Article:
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Only 17 per cent of prospective business education students say finances have no impact on their decision to study, according to a report published last year by the Graduate Management Admission Council, the MBA entrance exam administrator.
Funding pressure has increased for many students as, for many years, tuition fee rises have outpaced inflation. Where once scholarships might have been enough, the increase in fees is pushing students to seek out novel ways to fund their course. It is also encouraging fintechs to enter the market for postgraduate loans and funding.
In 2016, just four US business schools advised applicants to their full-time MBA degrees to set aside more than $200,000 to complete their studies. Now, a dozen institutions suggest this financial target for MBA students.
The proportion of prospective MBA students who felt they would be able to pay their fees in full fell from 42 per cent in 2019 to 38 per cent this year, according to an annual survey by education research company CarringtonCrisp. Most concerning of all, 19 per cent of this year’s respondents said they did not know how they would foot the bill, up from 15 per cent in 2019.
“It may be a message for the schools,” says Andrew Crisp, co-founder of CarringtonCrisp. He notes the rising cost of MBAs has outstripped salary increases.
Gabriela Rodrigues, who moved from Brazil to Germany to study at ESMT Berlin in 2018, says the postgraduate loan market is ripe for disruption and tried this herself. “I think it is something about my generation, which prefers to do things online and is open to new service providers.”
The high fees demanded by her conventional bank encouraged Rodrigues to turn to Prodigy Finance, a specialist lender for postgraduate international students.
Prodigy Finance, which is authorised by the UK’s Financial Services Authority, offers loans for studying at more than 670 business schools. Its application process is online and loans do not require security or a co-signer, a particular advantage for international students who often need the support of a citizen from their country of study.
The loan was not enough to cover all Rodrigues’s costs and she relied heavily on savings and moved her cash across the world by buying and selling bitcoin. She saved up to 10 per cent of the first installment of her fees by avoiding foreign exchange fees, by her calculations.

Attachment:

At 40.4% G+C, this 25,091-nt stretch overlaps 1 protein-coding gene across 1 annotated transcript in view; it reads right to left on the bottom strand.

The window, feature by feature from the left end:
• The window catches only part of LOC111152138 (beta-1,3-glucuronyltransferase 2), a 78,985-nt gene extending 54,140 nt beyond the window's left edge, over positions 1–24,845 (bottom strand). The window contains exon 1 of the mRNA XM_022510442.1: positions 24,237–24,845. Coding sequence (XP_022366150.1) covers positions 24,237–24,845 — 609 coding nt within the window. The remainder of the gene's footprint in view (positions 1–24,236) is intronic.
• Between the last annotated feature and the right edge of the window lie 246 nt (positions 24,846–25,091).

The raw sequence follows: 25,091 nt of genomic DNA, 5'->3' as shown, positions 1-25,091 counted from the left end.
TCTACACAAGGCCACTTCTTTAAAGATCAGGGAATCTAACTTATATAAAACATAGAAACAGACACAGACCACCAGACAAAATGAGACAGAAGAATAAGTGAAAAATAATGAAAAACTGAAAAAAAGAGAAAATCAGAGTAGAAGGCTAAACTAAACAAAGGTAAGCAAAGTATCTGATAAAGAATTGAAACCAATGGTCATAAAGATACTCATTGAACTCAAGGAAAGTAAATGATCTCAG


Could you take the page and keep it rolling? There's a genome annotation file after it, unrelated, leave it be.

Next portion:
Rodrigues no longer recommends this option. Buying and selling digital currencies took longer than she expected, causing her to miss some payment deadlines. It is also far riskier now, she says: “I was lucky because I got in before the boom.” Rodrigues adds that merit-based scholarships are a more viable option to reduce MBA costs.
Away from postgraduate study loans, London-based fintech EdAid is capitalising on a relatively new funding model, deferred tuition. In this model the education provider allows students to repay fees after they graduate. The provider charges interest, but repayments start only once a student earns a certain level of income.
While the university shoulders the financial risk, EdAid administers the students’ repayments as an FCA-approved third party. It also helps to sift and attract candidates for business schools.
Launched in 2015, EdAid has already reached profitability. According to Tom Woolf, the founder and chief executive, this is because the company does not have to raise capital to back loans.
Deferred tuition benefits both schools and students. It helps institutions attract students who may otherwise have been deterred by the cost of study. Likewise, students are reassured that they only pay if they earn enough money to do so, Woolf notes.
The risk associated with the model does mean business schools are unlikely to offer deferred tuition to students committed to entering sectors that tend to pay less, reducing the possible pool of beneficiaries.
Even top business students may struggle with repayments. “We calculated that 10-15 per cent of high-performing students on top courses would not be able to pay enough after graduation to be given deferred tuition,” says Woolf.
With finance hard to come by, some students are looking closer to home for support. An increasingly common way to fund a degree is the bank of mum and dad, says Chioma Isiadinso, founder and chief executive of business school admissions consultancy Expartus.
“Applicants are relying less on traditional loans and more on personal sources such as family loans and their own savings,” Isiadinso says. “The general consensus remains among MBA applicants that business school is a worthwhile investment.”
The proportion of financial support that business school students receive from parents peaked at 22 per cent in 2014, according to the GMAC. It has since dropped but was still at 18 per cent in 2017, according to the GMAC’s most recent data.
That leaves the majority of business education students pursuing alternative finance options.
EdAid’s Woolf says that he is not in a rush to grow his business quickly at the expense of financial stability. This is perhaps a sign of his confidence in the market, and a belief that financial support for MBA students is going to be a challenge that will require help from companies such as his for many years to come.
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